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Four new sites designated Globally Important Agricultural Heritage Systems for innovation, sustainability and adaptability

Photo credit: FAO

The GIAHS are recognized for their contribution to food and nutrition security as well as delivering important benefits to the ecosystem. View of Nagara River.

 

Sustainable farming systems in Bangladesh and Japan receive global recognition

Four traditional farming systems in Bangladesh and Japan have been designated today by FAO as “Globally Important Agricultural Heritage Systems.”

They include Bangladesh’s floating gardens, a unique hydroponics production system constructed with natural grasses and plants, which have been developed in flood areas; and a trio of sites in Japan: the sustainable river fisheries utilizing Sato-kawa system in Gifu, the Minabe-Tanabe Ume approach to growing apricots on nutrient-poor slopes in Wakayama; and the Takachihogo-Shiibayama mountainous agriculture and forestry system in Miyazaki which allows agricultural and forestry production in a steep mountainous area.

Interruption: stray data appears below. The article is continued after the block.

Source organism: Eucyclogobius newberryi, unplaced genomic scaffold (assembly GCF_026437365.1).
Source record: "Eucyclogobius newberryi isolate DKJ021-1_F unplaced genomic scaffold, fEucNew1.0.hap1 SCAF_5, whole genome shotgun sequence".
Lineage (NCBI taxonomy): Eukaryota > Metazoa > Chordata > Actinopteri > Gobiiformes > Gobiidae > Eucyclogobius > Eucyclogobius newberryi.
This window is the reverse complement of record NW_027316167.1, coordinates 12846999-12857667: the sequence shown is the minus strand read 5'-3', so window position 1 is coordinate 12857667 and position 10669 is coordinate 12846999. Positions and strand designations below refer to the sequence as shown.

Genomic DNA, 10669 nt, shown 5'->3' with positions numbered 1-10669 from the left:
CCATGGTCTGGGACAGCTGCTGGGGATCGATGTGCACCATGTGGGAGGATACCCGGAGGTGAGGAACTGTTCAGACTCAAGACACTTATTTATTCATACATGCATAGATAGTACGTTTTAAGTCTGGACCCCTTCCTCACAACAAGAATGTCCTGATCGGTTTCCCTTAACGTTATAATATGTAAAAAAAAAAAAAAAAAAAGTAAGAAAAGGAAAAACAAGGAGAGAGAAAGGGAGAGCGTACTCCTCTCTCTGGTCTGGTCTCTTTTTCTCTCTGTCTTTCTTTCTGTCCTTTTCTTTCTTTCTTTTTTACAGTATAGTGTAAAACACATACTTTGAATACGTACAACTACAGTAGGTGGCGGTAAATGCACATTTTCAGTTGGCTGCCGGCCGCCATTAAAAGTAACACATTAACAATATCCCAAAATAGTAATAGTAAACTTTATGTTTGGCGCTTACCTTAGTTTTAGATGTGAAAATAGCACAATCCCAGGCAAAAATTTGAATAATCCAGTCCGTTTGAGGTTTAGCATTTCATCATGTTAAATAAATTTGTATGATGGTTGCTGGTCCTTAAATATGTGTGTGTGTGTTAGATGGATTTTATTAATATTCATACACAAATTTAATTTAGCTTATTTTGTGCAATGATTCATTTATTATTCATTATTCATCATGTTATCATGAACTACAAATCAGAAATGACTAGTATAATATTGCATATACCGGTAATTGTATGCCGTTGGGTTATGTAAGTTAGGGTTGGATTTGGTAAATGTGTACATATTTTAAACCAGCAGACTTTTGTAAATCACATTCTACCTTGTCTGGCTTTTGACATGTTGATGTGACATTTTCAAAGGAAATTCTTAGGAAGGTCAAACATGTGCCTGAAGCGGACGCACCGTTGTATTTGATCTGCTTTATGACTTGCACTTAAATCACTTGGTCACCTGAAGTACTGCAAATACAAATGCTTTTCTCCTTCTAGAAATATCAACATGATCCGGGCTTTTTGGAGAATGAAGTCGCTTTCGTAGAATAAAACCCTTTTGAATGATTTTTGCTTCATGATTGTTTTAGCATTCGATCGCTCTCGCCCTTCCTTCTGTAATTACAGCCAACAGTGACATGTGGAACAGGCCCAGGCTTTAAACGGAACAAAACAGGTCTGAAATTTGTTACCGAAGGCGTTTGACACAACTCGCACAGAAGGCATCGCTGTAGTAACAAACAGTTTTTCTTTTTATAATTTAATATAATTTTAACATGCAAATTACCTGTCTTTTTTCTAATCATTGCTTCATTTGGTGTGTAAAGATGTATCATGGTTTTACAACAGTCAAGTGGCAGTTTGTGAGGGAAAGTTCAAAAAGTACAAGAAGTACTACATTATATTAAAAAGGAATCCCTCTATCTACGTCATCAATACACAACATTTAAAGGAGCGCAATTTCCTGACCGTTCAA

The sites were officially recognized during a joint meeting of the GIAHS Steering and Scientific Committee at FAO headquarters in Rome.

These new designations bring the number of Globally Important Agricultural Heritage Systems (GIAHS) systems to a total of 36 sites located in 15 countries in Africa, Latin America, Near East and Asia.

Read the full article: FAO

Published by

Willem Van Cotthem

Honorary Professor of Botany, University of Ghent (Belgium). Scientific Consultant for Desertification and Sustainable Development.